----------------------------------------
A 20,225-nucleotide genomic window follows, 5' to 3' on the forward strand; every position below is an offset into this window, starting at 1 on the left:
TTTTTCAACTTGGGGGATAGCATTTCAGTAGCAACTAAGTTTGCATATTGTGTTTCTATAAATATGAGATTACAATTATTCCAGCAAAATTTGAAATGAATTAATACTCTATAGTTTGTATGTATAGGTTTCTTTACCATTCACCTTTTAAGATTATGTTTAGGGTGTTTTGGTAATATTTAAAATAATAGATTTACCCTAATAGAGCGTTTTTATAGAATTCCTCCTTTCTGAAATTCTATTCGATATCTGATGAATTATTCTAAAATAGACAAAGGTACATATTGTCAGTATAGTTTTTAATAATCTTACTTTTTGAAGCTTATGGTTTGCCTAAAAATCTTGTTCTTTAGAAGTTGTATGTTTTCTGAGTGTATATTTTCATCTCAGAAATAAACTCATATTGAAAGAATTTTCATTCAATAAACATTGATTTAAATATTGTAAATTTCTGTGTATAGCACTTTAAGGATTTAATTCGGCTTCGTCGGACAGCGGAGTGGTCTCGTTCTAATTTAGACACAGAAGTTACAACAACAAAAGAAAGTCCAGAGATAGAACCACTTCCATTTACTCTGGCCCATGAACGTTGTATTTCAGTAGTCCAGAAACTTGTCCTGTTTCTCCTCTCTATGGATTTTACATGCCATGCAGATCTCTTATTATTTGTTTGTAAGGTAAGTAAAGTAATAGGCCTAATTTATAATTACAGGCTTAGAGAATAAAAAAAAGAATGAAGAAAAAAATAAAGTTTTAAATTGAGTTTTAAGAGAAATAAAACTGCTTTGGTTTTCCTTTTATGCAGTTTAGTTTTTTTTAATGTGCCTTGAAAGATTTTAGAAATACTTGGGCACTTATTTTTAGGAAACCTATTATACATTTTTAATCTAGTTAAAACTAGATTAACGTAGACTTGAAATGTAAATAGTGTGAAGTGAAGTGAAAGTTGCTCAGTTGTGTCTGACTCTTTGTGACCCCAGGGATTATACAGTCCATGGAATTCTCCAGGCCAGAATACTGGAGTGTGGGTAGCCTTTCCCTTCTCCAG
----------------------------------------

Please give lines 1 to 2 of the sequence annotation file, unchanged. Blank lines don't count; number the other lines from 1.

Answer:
A 20,225-nucleotide genomic window follows, 5' to 3' on the forward strand; every position below is an offset into this window, starting at 1 on the left:
TTTTTCAACTTGGGGGATAGCATTTCAGTAGCAACTAAGTTTGCATATTGTGTTTCTATAAATATGAGATTACAATTATTCCAGCAAAATTTGAAATGAATTAATACTCTATAGTTTGTATGTATAGGTTTCTTTACCATTCACCTTTTAAGATTATGTTTAGGGTGTTTTGGTAATATTTAAAATAATAGATTTACCCTAATAGAGCGTTTTTATAGAATTCCTCCTTTCTGAAATTCTATTCGATATCTGATGAATTATTCTAAAATAGACAAAGGTACATATTGTCAGTATAGTTTTTAATAATCTTACTTTTTGAAGCTTATGGTTTGCCTAAAAATCTTGTTCTTTAGAAGTTGTATGTTTTCTGAGTGTATATTTTCATCTCAGAAATAAACTCATATTGAAAGAATTTTCATTCAATAAACATTGATTTAAATATTGTAAATTTCTGTGTATAGCACTTTAAGGATTTAATTCGGCTTCGTCGGACAGCGGAGTGGTCTCGTTCTAATTTAGACACAGAAGTTACAACAACAAAAGAAAGTCCAGAGATAGAACCACTTCCATTTACTCTGGCCCATGAACGTTGTATTTCAGTAGTCCAGAAACTTGTCCTGTTTCTCCTCTCTATGGATTTTACATGCCATGCAGATCTCTTATTATTTGTTTGTAAGGTAAGTAAAGTAATAGGCCTAATTTATAATTACAGGCTTAGAGAATAAAAAAAAGAATGAAGAAAAAAATAAAGTTTTAAATTGAGTTTTAAGAGAAATAAAACTGCTTTGGTTTTCCTTTTATGCAGTTTAGTTTTTTTTAATGTGCCTTGAAAGATTTTAGAAATACTTGGGCACTTATTTTTAGGAAACCTATTATACATTTTTAATCTAGTTAAAACTAGATTAACGTAGACTTGAAATGTAAATAGTGTGAAGTGAAGTGAAAGTTGCTCAGTTGTGTCTGACTCTTTGTGACCCCAGGGATTATACAGTCCATGGAATTCTCCAGGCCAGAATACTGGAGTGTGGGTAGCCTTTCCCTTCTCCAG